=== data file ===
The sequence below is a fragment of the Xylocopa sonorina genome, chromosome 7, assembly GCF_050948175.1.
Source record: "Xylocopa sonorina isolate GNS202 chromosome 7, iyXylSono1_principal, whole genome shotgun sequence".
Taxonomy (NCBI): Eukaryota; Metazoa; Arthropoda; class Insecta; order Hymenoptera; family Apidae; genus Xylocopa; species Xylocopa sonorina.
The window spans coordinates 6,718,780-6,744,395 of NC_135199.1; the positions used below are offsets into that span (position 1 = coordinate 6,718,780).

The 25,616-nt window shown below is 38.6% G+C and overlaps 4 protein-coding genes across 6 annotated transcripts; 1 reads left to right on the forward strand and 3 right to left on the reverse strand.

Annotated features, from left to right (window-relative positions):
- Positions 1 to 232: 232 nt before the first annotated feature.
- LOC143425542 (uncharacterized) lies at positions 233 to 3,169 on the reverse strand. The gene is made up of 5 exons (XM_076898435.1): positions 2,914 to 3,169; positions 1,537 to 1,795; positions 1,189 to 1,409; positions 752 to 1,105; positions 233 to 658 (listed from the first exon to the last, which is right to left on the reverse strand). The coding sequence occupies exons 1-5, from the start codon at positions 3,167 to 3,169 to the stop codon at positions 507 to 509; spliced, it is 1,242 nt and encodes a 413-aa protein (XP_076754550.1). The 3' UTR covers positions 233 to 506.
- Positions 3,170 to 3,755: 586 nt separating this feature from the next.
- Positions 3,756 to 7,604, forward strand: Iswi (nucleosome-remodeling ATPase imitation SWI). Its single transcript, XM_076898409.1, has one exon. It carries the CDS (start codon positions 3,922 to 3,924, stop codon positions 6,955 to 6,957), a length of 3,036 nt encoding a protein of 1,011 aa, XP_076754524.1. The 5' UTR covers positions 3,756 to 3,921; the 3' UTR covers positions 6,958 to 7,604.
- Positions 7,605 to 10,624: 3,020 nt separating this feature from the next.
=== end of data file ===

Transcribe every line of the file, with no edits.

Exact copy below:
The sequence below is a fragment of the Xylocopa sonorina genome, chromosome 7, assembly GCF_050948175.1.
Source record: "Xylocopa sonorina isolate GNS202 chromosome 7, iyXylSono1_principal, whole genome shotgun sequence".
Taxonomy (NCBI): Eukaryota; Metazoa; Arthropoda; class Insecta; order Hymenoptera; family Apidae; genus Xylocopa; species Xylocopa sonorina.
The window spans coordinates 6,718,780-6,744,395 of NC_135199.1; the positions used below are offsets into that span (position 1 = coordinate 6,718,780).

The 25,616-nt window shown below is 38.6% G+C and overlaps 4 protein-coding genes across 6 annotated transcripts; 1 reads left to right on the forward strand and 3 right to left on the reverse strand.

Annotated features, from left to right (window-relative positions):
- Positions 1 to 232: 232 nt before the first annotated feature.
- LOC143425542 (uncharacterized) lies at positions 233 to 3,169 on the reverse strand. The gene is made up of 5 exons (XM_076898435.1): positions 2,914 to 3,169; positions 1,537 to 1,795; positions 1,189 to 1,409; positions 752 to 1,105; positions 233 to 658 (listed from the first exon to the last, which is right to left on the reverse strand). The coding sequence occupies exons 1-5, from the start codon at positions 3,167 to 3,169 to the stop codon at positions 507 to 509; spliced, it is 1,242 nt and encodes a 413-aa protein (XP_076754550.1). The 3' UTR covers positions 233 to 506.
- Positions 3,170 to 3,755: 586 nt separating this feature from the next.
- Positions 3,756 to 7,604, forward strand: Iswi (nucleosome-remodeling ATPase imitation SWI). Its single transcript, XM_076898409.1, has one exon. It carries the CDS (start codon positions 3,922 to 3,924, stop codon positions 6,955 to 6,957), a length of 3,036 nt encoding a protein of 1,011 aa, XP_076754524.1. The 5' UTR covers positions 3,756 to 3,921; the 3' UTR covers positions 6,958 to 7,604.
- Positions 7,605 to 10,624: 3,020 nt separating this feature from the next.